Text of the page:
By Ali Moosavi.
Milad Alami is yet another one of the many Iranian diaspora directors working today. He was born in Tehran, raised in Sweden, and learned his trade in Denmark. The Charmer (2017), his first feature film, and has won a string of awards at major film festivals. The film’s title character is Esmail (Ardalan Esmaili), an Iranian living in Denmark. In daytime he works as a labourer in a removals company. But at night time he stalks the Danish bars in search of a woman who would become his benefactor and sponsor. Esamil is not interested in a long-term relationship as he plans to bring his family to Denmark. He is looking for a temporary marriage which would enable him to obtain a Danish passport. The women he meets, though, are either interested in a one-night stand or something long-term, but not what Esamil has in mind. Time is running out for him as his legal residency period in Demark is coming to an end. One night in a bar, he meets Sarah (Soho Rezanejad), a Danish girl of Iranian origin. Against his will, Esamil falls in love with Sarah. This love can endanger his plans and ruin his future. Sarah’s widowed mother, Leila (the famed Iranian actress, Susan Taslimi), is a former singer and very protective of her daughter.
I sat down with Milad Alami at Dubai International Film Festival, where The Charmer had two screenings.
The exterior scenes of the film are brightly lit and you are using the wide angle lens a lot. Whilst the interior scenes are dimly lit with frequent close-ups, giving a very claustrophobic feeling. Was that one of your intentions?
Yes, we wanted to create a visual language which said something about the main character’s psychological state. I wanted everything in Denmark to be almost claustrophobic and the interiors to be dark. It’s as though you’re in his psyche. But when we get to the end in Iran, I wanted it to be completely bright, as though he has no façade to hide behind.
Was the film based on any real characters or incidents that you were aware of?
It’s completely fiction and not based on my story or any other specific person. But I did a lot of research and I met people who had done things similar to what the main character does. And I’ve known some people in my life who had done similar things. So I kind of knew, psychologically, of what kind of consequences it has on the person and those he meets.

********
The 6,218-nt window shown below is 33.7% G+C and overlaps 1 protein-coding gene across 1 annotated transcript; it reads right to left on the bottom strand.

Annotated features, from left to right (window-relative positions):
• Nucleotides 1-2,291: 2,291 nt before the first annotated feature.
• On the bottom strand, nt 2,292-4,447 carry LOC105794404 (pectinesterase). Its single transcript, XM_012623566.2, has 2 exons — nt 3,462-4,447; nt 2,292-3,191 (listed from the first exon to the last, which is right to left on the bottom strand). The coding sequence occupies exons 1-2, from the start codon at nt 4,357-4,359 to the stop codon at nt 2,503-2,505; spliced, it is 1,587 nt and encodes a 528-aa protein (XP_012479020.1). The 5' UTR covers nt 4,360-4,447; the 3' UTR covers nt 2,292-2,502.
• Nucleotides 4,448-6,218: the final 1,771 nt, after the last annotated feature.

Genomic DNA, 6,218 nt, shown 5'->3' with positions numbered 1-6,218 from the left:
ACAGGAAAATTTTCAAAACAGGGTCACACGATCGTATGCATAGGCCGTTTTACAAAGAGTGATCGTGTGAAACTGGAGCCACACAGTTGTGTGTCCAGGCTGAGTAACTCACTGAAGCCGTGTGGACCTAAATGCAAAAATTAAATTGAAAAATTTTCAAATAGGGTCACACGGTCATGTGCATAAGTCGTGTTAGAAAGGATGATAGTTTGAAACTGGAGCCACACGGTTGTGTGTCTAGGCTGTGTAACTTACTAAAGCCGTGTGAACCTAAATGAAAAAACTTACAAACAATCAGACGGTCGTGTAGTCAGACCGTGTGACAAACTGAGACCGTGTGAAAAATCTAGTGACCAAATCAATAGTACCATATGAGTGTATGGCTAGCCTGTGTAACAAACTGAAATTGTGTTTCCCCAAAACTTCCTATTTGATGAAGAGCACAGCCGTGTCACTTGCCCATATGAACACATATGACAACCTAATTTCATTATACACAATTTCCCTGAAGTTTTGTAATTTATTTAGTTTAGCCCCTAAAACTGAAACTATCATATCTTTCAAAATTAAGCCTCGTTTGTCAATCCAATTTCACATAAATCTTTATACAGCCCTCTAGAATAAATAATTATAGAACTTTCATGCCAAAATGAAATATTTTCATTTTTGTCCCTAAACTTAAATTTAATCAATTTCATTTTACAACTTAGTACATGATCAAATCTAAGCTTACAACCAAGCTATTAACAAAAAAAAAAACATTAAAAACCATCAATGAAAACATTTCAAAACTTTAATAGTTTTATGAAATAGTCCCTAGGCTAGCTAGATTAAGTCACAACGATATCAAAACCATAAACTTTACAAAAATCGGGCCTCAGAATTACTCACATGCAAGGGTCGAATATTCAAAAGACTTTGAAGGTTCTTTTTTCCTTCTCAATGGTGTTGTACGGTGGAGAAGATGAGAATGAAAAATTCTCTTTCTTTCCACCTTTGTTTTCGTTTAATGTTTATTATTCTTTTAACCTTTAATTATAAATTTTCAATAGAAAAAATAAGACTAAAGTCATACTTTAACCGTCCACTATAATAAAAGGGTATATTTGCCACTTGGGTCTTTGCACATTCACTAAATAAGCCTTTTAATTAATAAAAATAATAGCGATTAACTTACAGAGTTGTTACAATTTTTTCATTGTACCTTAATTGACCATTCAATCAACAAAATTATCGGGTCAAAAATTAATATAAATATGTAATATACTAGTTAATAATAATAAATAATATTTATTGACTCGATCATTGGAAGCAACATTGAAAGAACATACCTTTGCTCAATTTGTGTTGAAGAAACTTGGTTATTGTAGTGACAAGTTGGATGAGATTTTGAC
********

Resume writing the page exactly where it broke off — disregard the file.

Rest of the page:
The opening reminded me of the Polish film Ida (Pawel Pawlikowski, 2013). Even one of the characters in the movie is called Ida.
Yes, I’ve heard that. I saw it actually after we had finished this film. When the film was completed, I was in Warsaw and someone asked me if I had seen this film and I said no. Ida was really good.
An interesting thing about your crew is that your producer, cinematographer, editor, and production designer are all women. Did this have any effects on the way you approached the story?
I tried to have that diversity in the film. I think it’s good for a film production to have people with different genders and different views. I had this in mind but, first and foremost, I went to people that I wanted to work with. I knew Sophia, Olivia and Sabine (cinematographer, editor, and production designer respectively). I knew they are really good. So, for me it was natural. I’ve been in film crews that were only men or only white and I tried to have a better balance, because I think it’s important.
How was Susan Taslimi brought into this project?
I had worked with Susan Taslimi once before. When I wrote that character, I saw Susan Taslimi and Googoosh (a famous Iranian singer). Those two people were in my head. I knew Susan Taslimi lived in Sweden. So, I just contacted her and we talked about the character and she really got it.
Did she do her own singing?
No, she wanted to but in the end, we used a real singer.
Can you tell me about your background and how you got into film making?
I was born in Iran but moved to Sweden when I was six. I went to Danish Film School and started to make films. I wrote a lot when I was younger and thought it would be interesting to try a medium where you tell a story with images. I made my first short film in Iran and then a few short films in Sweden.